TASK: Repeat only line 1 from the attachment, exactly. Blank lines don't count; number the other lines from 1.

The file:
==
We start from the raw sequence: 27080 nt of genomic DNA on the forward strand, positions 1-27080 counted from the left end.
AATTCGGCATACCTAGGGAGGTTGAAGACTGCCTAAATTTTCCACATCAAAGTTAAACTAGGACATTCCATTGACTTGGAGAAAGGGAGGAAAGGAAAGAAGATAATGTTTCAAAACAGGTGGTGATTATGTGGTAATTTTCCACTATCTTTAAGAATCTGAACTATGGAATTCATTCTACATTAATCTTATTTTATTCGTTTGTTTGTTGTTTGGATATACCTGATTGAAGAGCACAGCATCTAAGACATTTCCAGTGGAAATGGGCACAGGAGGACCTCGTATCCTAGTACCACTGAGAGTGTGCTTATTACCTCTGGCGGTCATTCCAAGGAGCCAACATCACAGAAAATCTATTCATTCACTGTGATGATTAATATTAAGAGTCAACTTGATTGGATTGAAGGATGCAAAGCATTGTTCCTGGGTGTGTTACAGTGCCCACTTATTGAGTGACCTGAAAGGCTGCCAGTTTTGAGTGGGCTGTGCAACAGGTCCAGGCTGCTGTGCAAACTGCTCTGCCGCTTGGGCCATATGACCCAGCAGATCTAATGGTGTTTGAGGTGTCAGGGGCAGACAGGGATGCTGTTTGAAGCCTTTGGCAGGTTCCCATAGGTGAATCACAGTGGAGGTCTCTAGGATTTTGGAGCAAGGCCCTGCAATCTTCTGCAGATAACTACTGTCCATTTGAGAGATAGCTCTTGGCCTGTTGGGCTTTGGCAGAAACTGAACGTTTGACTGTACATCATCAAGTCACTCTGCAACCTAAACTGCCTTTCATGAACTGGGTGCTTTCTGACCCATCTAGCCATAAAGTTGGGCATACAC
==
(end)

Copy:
We start from the raw sequence: 27080 nt of genomic DNA on the forward strand, positions 1-27080 counted from the left end.